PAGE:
Edward Weston was born in Highland Park, Illinois on 24th March, 1886. Educated in Chicago, Weston obtained his first camera in 1902 and began taking pictures while working as an errand boy.
In 1906 Weston moved to California where he worked as a door-to-door portrait photographer. He later studied at the Illinois College of Photography (1908-11) before opening his own portrait studio in Tropico, California.
Weston was greatly influenced by a visit to an exhibition of modern art at the San Francisco World Fair in 1915. His work became much more experimental and by the end of the First World War he had began to place a new emphasis on abstract forms.
In 1922 Weston met Alfred Stieglitz and Paul Strand in New York City. After looking at their work he became convinced that "the camera should be used for a recording of life, for rendering the very substance and quintessence of the thing itself, whether it be polished steel or palpitating flesh."
Weston opened a new studio in San Francisco in 1928. He began photographing natural landscapes and objects. Weston used a large-format camera with a small aperture, to achieve the greatest possible depth of field and resolution of detail. In 1932 Weston joined with Imogen Cunningham and Ansel Adams to form Group f/64.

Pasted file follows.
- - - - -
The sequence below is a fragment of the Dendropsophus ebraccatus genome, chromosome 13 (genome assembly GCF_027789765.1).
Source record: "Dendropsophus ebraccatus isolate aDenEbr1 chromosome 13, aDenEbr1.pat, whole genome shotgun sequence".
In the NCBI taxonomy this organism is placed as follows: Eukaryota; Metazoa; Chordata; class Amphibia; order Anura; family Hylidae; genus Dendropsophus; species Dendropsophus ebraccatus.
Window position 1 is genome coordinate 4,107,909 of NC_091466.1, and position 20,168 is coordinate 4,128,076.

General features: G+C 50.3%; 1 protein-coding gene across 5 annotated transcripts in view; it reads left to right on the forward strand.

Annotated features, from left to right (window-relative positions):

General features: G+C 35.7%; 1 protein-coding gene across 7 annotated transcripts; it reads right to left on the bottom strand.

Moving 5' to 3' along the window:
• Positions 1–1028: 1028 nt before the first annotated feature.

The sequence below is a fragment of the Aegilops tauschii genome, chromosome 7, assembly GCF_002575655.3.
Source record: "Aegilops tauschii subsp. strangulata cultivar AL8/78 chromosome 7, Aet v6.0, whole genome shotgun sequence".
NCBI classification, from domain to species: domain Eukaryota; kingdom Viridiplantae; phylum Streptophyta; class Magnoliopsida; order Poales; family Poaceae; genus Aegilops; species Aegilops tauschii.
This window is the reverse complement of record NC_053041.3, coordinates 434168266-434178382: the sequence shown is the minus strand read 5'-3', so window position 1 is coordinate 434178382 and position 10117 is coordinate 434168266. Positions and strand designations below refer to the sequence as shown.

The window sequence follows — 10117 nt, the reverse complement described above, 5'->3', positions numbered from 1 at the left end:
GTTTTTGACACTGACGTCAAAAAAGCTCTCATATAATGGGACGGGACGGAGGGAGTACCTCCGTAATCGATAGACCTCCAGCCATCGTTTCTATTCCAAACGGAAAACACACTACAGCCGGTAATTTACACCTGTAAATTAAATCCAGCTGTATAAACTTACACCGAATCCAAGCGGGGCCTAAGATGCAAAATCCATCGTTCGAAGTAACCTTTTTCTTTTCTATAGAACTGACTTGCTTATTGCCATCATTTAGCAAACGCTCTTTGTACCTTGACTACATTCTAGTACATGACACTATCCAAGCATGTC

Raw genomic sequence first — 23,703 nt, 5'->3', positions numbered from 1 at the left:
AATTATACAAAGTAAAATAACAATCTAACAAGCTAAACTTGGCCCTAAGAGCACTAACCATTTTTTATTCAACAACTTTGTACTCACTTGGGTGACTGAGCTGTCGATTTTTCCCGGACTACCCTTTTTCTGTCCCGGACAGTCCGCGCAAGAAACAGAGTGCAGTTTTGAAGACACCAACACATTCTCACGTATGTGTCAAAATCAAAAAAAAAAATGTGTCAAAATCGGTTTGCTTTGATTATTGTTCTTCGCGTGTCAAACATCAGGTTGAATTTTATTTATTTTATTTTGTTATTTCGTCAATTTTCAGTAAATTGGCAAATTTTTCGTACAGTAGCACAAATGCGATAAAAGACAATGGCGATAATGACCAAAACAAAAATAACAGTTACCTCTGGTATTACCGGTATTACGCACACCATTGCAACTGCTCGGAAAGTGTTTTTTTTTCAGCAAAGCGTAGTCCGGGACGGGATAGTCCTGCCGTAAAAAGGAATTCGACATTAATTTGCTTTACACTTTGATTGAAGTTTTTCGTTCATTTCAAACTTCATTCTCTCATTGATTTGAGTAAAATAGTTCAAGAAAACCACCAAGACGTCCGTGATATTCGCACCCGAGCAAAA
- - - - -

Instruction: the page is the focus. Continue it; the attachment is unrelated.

In 1935 Franklin D. Roosevelt established the Works Projects Administration (WPA) as part of the New Deal attempt to combat the Depression. This included the Federal Art Project (FAP) that provided finance for the employment of artists. As well as artists, FAP also employed photographers, and Weston was involved in work in New Mexico and California.
Books produced by Weston include The Art of Edward Weston (1932), California and the West (1940), Leaves of Grass (1940), based on the writings of Walt Whitman, and My Camera on Point Lobos (1950). Edward Weston died in Carmel, California, on 1st January, 1958.